Like Custer rallying his dwindling band of blue-clad trigger happy horse soldiers as the redskins circled, scenting the blood of the palefaces, the BIBA bigwigs have once again acted decisively to heal divisions in the UK broker ranks and thus present a united front in the face of slow-motion annihilation.

Just as the late lamented Eric Gallbreath chose the occasion of the 2011 BIBA show (see previous coverage) to reel in hard core Paddickites and announce that BIBA would be snapping up the rump of the IIB to become BIIIBBA (BIBA for short), so current BIBA top man Steve Wipe has announced this year that talks are afoot aimed at scooping up the tattered remnants of breakaway standard setters the IBS Council.

Regular readers will recall how the IBS Council was set up in the spring of last year with the aim of setting new standards for what it means to be a professional insurance broker or a practicing insurance broker or something, in roughly the same way that Paul “Grey Goblin” Weller’s Style Council was set up in the 1980s to set new (and not necessarily definitive) standards for what it meant to be stylish in a vanilla-soul Man at C&A inflected way.

Back then BIBA welcomed a fresh contribution to the debate on brokers standards, suggesting playfully that the IBS boys might want to come back and have a proper chat on the subject when they had two thousand members and a stonking great annual conference in Manchester every year.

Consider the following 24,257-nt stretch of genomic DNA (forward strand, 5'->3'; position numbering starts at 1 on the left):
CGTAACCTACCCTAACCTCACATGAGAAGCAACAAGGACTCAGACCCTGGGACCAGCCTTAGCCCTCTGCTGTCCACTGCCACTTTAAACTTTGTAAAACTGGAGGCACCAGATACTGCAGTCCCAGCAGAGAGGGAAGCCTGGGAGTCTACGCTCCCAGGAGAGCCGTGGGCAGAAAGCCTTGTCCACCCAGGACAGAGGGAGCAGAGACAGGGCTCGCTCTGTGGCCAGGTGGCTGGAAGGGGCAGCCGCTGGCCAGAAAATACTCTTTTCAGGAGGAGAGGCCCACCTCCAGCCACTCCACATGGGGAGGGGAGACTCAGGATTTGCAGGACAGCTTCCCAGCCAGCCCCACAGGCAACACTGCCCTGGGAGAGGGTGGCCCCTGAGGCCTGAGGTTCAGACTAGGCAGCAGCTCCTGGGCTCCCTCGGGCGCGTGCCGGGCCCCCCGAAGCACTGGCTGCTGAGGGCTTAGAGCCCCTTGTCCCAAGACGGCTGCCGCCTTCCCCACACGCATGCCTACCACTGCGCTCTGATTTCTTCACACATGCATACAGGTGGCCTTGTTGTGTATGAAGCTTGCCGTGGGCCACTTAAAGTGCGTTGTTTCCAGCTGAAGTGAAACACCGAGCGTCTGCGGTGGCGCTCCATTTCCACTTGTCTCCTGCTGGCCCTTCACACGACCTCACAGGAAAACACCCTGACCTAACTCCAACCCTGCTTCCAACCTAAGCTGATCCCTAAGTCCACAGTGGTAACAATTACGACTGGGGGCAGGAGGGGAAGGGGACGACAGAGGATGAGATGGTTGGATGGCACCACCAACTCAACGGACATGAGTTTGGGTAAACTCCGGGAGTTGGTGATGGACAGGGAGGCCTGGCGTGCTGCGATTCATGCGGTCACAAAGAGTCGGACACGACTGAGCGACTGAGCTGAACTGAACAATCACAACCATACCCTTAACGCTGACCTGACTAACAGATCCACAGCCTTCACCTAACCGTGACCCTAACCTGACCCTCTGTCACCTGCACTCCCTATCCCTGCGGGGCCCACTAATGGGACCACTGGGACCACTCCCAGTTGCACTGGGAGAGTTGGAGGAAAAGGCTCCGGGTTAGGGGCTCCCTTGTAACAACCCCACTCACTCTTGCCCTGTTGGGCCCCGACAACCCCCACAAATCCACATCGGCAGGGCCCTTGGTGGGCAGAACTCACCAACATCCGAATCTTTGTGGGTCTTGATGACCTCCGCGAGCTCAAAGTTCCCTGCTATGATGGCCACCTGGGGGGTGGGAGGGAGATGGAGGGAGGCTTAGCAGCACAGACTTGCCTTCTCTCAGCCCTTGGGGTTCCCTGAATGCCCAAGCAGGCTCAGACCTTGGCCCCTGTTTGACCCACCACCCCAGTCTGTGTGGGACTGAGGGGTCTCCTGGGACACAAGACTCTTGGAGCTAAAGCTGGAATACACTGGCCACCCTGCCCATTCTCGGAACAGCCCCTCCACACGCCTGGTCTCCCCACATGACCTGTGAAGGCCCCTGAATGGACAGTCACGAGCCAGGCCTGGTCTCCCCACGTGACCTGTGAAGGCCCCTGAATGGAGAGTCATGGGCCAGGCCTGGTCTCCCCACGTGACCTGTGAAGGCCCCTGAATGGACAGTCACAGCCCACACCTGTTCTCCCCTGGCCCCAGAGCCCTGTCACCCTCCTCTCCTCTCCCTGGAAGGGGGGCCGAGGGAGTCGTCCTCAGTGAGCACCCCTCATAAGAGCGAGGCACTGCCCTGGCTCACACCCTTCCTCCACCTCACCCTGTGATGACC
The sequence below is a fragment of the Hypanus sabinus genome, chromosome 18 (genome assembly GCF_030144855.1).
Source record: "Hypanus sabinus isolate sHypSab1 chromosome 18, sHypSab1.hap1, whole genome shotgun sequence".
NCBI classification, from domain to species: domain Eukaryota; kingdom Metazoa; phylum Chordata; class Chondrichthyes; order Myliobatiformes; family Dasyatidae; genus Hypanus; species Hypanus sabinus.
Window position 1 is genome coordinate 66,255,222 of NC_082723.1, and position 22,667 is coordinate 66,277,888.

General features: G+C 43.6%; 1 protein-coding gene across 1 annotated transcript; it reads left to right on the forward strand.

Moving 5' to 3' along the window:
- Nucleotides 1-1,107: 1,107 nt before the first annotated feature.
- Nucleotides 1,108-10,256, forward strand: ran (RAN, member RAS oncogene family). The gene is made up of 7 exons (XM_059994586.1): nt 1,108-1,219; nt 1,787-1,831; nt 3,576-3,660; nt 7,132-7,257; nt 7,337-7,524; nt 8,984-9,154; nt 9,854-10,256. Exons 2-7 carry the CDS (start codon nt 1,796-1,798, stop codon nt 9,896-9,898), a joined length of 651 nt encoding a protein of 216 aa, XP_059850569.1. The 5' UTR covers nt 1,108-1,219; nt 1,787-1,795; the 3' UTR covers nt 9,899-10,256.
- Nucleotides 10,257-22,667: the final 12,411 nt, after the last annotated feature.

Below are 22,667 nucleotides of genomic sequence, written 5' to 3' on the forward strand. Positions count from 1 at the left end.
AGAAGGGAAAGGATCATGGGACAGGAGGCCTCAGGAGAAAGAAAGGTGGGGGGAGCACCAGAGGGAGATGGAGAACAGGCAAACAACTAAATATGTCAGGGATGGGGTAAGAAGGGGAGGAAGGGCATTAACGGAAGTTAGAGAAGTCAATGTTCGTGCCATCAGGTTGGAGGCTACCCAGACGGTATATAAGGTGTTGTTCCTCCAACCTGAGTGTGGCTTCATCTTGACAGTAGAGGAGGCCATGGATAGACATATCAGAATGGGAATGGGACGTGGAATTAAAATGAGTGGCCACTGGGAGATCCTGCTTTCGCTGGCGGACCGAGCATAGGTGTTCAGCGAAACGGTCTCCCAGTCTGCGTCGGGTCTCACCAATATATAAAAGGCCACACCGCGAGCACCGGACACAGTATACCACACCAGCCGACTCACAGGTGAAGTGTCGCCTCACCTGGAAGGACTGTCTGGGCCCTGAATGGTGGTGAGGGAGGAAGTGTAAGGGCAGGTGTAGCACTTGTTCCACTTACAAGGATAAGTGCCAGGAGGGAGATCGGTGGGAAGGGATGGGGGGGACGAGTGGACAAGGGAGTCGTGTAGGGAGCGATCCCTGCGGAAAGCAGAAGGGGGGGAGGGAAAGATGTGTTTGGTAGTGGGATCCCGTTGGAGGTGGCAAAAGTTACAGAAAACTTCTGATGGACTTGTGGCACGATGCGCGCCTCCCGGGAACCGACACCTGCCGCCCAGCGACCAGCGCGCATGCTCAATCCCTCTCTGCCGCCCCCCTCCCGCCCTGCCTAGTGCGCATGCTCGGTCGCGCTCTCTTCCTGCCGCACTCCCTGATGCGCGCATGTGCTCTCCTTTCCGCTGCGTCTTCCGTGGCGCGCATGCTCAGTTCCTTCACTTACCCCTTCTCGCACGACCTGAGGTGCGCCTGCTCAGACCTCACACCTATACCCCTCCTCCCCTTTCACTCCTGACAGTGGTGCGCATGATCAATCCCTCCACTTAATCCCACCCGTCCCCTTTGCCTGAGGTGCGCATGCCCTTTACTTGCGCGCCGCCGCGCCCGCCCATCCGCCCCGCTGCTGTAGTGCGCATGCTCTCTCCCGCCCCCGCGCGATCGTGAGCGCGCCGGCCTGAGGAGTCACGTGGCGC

Just to make sure, Steve Wipe referred extensively in his keynote speech  at last year’s BIBA show to the objective of raising standards, outlining what he called a pragmatical pathway towards this goal.

This led, via extensive consultation with BIBA’s vast membership, to the creation of a so-called Highway to Higher Standards, since translated into a Voluntary Code of Conduct for Brokers, which sensibly “codifies existing requirements rather than creating new obligations.”

With the wind knocked thoroughly out of its sails, the IBS Council now looks set to throw in its lot with BIBA in the quest for “a single voluntary code of conduct and guidance for insurance brokers”, a process due for finalisation in time for BIBA 2016.

A cynic might suggest that the resulting document is likely to look rather similar to BIBA’s current optional code, a document which, as FCA chief exec Dennis Wheatley recently pointed out, basically “echoes our own Principles for Business.”

But Bankstone News for one, simply can’t wait to find out what the combined BIBA/IBS Council non-compulsory code will look like when we all reconvene in Manchester for BIBA 2016.


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